Save Planet Earth (SPE) plans to establish a carbon credit market. Companies and individuals that want to offset their carbon emissions will use $SPE as an investment token. In addition to selling verified carbon credits, the company plans to generate money from a variety of other sources, including merch manufactured from plastic collected during beach clean-ups, tree products, and other unspecified activities.

The SPE project appears to be a huge undertaking. So, for example, SPE is working on its own software to track the amount of green canopy on its project sites using drones.

SPE Chain and Carbon Credit Exchange (SPEX)

SPE’s long-term goal is to create a carbon-negative version of the SPE Chain (SPEC). International money transfers will be made more affordable and environmentally friendly thanks to this network’s ability to verify carbon credit offsets. As with many SPE projects, this one is in its infancy.

The concept is to have two distinct levels of trading, with each carbon credit representing one ton of carbon emissions mitigated. An online store where carbon credits may be purchased with $SPE is the first step toward SPE’s role as a broker of carbon credits. Investors can buy and sell carbon credits at their own price in an open market provided by SPE. Carbon credits are assumed to rise in price over time under this scheme. SPE also intends to generate dividends from real-world renewable infrastructure projects for every dollar invested in $SPE.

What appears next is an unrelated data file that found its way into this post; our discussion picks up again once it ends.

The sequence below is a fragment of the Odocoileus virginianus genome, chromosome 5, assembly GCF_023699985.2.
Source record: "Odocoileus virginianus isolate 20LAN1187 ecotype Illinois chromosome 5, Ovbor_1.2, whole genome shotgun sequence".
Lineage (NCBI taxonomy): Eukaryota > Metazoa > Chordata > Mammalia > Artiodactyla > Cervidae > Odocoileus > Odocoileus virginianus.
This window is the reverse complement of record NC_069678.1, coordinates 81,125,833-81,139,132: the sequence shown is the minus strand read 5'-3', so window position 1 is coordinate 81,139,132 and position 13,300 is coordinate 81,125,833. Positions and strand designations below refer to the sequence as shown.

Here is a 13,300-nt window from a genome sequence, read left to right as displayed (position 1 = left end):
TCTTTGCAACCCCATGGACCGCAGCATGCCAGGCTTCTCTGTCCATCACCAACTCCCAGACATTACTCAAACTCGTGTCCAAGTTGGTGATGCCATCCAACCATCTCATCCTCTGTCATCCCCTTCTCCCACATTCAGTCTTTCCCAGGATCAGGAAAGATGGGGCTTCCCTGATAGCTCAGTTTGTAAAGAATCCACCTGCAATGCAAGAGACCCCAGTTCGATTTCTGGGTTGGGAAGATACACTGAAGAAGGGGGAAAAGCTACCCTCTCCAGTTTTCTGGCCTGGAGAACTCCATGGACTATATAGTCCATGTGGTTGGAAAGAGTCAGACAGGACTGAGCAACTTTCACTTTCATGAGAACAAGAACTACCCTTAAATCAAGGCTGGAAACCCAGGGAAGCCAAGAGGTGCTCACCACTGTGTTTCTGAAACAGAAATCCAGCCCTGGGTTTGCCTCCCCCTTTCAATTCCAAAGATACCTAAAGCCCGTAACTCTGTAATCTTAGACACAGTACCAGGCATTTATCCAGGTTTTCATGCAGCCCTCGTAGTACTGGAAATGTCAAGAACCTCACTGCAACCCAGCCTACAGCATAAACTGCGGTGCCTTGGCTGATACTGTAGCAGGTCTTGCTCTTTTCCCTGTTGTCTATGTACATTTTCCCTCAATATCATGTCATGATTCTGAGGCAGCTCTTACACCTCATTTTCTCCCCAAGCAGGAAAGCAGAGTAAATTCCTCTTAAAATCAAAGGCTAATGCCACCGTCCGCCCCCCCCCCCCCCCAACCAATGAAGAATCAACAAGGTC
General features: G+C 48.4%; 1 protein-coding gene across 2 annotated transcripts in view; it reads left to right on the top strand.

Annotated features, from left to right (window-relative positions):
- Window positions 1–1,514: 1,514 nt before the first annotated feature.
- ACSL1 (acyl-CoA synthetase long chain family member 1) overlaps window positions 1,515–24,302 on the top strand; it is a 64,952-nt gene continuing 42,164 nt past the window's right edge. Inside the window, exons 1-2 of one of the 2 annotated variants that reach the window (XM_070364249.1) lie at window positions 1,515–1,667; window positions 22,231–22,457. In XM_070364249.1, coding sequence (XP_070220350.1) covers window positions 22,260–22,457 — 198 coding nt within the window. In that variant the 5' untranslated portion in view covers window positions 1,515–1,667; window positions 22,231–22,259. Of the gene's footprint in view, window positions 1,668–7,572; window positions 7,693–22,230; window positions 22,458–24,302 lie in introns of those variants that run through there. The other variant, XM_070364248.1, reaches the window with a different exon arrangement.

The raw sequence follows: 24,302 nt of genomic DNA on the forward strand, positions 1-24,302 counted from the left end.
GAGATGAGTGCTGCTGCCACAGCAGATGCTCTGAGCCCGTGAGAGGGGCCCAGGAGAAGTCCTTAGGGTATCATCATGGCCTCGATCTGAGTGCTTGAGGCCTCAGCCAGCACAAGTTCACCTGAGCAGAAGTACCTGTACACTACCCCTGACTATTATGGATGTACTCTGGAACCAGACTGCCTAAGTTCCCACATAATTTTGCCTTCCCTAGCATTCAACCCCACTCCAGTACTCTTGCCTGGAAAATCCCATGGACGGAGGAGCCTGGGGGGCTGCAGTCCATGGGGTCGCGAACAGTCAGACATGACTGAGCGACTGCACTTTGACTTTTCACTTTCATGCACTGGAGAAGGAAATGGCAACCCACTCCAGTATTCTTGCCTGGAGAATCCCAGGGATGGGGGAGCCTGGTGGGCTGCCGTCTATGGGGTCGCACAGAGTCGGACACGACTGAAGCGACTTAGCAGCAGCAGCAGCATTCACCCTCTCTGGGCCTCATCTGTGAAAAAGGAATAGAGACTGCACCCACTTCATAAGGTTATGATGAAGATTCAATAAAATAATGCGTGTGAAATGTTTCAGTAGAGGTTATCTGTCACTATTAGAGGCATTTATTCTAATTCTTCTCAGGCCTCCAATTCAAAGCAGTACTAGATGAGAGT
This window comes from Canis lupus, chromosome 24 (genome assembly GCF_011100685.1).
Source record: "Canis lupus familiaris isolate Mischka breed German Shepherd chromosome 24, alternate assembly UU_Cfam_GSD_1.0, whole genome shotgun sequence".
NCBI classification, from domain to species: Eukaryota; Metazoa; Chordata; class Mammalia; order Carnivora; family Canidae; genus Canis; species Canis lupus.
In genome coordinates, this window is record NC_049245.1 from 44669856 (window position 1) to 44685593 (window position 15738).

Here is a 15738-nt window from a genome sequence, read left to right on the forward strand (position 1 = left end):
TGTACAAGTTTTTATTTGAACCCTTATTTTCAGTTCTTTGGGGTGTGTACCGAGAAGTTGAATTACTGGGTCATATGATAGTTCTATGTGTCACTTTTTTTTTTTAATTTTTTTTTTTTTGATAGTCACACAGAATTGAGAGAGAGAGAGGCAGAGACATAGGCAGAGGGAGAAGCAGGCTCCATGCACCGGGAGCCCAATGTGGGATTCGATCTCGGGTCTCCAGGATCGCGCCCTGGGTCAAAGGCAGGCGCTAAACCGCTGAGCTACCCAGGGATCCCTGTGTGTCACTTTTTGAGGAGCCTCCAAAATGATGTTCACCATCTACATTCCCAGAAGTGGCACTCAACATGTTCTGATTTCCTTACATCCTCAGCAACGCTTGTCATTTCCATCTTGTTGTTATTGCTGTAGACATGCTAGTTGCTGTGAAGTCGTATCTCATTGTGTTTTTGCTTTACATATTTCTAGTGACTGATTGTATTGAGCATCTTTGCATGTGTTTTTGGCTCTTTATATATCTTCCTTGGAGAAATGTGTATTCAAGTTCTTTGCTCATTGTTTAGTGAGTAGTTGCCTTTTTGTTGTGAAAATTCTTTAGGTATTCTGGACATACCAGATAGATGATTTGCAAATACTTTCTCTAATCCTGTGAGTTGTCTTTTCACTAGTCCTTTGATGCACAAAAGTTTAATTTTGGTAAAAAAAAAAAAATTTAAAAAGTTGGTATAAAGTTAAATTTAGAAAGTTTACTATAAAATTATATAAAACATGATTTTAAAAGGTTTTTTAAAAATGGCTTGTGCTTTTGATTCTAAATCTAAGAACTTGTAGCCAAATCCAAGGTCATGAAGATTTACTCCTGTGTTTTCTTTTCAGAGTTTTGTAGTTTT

For now, the SPE blockchain is being developed by Phantasma, which provides carbon-neutral Smart NFTs as an alternative. Phantasma will deploy SPE Carbon Credit NFTs as part of the agreement to achieve carbon neutrality. It is hoped that Phantasma will attract blockchain developers who are interested in creating applications on a sustainable ledger. Using Phantasma, SPE has had its CCNFTs available since November of 2021.